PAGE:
Scouting Pivotal for Strawberry Producers

Clint Thompson Florida, Strawberry, Top Posts

Pestalotia leaf spot and fruit rot outbreak in Florida strawberry fields. Credit: UF/IFAS GCREC

By Clint Thompson

Scouting remains a pivotal tool in strawberry producers’ fight against Neopestalotiopsis Fruit Rot.

Phil Brannen, University of Georgia Cooperative Extension Fruit Disease Specialist, cautions producers about what to look out for in the early stages of this year’s strawberry season.

“At this stage in the fall you would look for leaves with brown leaf spots, especially on the edge of the leaf and especially target-shaped lesions,” Brannen said. “Usually there’s black sporulation in the lesions themselves. That’s really all you can look for at this stage.”

Alabama Fruit and Vegetable Growers Conference

Brannen will discuss the disease and management strategies growers can implement during the upcoming Alabama Fruit and Vegetable Growers Conference in November.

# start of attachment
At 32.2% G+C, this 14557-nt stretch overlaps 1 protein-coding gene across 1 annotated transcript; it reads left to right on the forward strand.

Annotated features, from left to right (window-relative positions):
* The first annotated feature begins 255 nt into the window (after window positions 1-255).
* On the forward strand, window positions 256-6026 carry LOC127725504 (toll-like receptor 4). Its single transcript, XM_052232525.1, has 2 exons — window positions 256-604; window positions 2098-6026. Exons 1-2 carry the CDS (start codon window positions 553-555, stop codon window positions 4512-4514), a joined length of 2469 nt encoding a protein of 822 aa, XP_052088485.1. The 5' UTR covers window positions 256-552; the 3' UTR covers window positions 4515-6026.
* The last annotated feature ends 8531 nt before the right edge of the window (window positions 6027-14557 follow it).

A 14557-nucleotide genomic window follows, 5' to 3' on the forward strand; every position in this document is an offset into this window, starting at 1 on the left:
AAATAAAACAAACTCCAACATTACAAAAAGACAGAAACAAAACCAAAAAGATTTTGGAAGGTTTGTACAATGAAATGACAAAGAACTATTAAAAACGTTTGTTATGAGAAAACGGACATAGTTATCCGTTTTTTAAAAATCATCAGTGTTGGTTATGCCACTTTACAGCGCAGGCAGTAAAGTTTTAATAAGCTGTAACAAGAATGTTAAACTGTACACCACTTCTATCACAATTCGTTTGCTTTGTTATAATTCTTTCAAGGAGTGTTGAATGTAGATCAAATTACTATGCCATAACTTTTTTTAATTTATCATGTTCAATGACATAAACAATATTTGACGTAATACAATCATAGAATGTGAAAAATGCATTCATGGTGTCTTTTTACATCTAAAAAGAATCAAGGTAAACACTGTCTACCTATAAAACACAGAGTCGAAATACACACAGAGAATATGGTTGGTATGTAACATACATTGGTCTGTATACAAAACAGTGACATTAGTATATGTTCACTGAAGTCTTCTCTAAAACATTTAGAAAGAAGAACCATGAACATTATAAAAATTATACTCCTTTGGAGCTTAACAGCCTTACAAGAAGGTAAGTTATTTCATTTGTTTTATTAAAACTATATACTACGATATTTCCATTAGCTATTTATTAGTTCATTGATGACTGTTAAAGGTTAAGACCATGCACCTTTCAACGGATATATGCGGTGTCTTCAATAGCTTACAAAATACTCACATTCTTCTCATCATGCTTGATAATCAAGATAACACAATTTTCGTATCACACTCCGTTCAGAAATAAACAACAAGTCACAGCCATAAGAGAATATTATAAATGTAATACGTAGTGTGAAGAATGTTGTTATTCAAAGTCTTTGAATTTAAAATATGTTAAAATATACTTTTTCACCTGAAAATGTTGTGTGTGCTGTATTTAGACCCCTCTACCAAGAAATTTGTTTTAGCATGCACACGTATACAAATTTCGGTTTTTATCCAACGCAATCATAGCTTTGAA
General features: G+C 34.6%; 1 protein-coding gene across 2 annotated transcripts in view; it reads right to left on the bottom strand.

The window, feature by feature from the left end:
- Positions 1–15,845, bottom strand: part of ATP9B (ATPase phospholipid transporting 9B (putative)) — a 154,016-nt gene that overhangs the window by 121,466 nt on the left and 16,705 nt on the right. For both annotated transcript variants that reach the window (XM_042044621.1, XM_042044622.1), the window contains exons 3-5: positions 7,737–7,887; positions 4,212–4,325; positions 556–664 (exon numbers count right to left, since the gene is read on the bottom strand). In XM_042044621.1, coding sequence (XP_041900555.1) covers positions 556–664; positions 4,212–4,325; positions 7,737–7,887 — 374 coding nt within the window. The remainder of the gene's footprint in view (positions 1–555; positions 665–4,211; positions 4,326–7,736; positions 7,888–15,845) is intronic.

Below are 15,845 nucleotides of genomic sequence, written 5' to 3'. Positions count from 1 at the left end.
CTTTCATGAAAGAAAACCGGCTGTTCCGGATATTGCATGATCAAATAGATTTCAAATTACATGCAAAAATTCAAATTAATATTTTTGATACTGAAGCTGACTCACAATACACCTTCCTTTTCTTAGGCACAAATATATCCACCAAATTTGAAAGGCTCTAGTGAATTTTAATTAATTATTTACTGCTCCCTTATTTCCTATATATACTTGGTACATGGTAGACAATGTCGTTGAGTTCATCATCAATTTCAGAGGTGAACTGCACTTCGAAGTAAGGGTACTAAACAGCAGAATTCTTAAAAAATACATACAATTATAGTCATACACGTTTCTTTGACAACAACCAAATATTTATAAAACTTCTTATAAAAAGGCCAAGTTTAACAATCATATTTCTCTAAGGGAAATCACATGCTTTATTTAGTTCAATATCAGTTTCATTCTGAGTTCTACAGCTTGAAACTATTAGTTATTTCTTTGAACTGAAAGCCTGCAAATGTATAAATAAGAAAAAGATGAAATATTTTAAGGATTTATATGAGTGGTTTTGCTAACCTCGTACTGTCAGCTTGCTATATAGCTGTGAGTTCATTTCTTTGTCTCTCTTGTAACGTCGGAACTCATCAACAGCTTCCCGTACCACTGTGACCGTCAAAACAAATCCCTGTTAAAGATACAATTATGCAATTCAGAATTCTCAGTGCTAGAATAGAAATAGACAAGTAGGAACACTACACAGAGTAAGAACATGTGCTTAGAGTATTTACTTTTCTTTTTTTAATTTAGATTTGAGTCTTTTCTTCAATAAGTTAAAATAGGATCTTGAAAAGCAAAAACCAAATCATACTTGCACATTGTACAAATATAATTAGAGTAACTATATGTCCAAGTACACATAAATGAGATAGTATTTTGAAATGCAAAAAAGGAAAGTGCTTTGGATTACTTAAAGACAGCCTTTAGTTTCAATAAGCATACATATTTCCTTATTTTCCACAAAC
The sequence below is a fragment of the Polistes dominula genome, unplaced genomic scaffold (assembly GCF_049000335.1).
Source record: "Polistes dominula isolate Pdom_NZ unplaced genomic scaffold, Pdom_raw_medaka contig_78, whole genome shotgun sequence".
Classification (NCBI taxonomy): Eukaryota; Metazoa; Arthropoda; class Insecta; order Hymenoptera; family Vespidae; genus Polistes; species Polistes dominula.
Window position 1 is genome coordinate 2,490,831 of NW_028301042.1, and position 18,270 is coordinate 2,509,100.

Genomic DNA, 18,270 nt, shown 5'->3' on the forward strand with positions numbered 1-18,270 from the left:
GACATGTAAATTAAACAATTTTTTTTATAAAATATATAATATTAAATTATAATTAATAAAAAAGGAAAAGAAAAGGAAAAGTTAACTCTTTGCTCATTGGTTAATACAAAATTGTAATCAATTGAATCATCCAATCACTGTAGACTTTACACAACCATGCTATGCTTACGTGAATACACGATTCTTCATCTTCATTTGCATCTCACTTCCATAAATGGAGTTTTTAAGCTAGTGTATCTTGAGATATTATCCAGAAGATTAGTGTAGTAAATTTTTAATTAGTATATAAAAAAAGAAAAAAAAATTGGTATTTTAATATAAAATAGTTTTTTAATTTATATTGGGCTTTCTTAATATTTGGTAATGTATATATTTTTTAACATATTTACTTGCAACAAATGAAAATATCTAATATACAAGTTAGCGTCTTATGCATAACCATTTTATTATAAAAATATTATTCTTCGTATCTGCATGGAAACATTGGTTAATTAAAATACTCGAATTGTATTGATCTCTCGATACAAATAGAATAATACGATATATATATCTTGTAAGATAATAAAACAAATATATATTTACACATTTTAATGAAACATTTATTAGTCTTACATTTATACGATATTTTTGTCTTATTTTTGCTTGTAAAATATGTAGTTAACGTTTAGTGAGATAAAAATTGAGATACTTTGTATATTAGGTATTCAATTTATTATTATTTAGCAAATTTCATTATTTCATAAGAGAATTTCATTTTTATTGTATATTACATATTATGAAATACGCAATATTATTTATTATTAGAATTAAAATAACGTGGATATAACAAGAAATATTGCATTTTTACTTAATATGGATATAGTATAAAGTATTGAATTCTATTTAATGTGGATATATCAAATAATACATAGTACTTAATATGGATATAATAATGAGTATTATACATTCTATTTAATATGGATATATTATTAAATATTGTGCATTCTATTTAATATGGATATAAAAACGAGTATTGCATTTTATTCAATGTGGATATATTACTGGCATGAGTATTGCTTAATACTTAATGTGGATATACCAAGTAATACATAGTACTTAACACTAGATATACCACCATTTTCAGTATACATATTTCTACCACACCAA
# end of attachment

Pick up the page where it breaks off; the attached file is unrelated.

Growers need to take action as soon as symptoms are observed to avoid a fateful spring that could include dying plants and the disease on the fruit.

“It’s probably a wise idea that if you see a lot of leaf spots starting on your strawberries to go ahead and talk to your county agent and see if you can get some samples for us to look at just to make sure what you have,” Brannen said.

Brannen said early symptoms will likely be observed in November. The disease’s leaf spots make it difficult to discern from other diseases. That’s why a consultation with your local Extension agent is vital.

“A lot of our strawberry plants have been planted. Some of them are now planted back in those locations where we had this disease last year. We’ll just have to see what happens,” Brannen said.

He noted that the first instance of the disease was reported out of South Carolina already this year. Growers are aware it is moving around. That is why it was so important for growers to ensure their plants were clean coming out of nurseries.

“If you can avoid a nursery with this disease at this time, hopefully, you won’t have it,” Brannen said. “In the case in South Carolina where it was confirmed, and that was within the last two or three weeks, it did come from the same nursery we’ve always had problems with.

“It’s just a matter of making sure you get good plants from a good nursery that doesn’t have it.”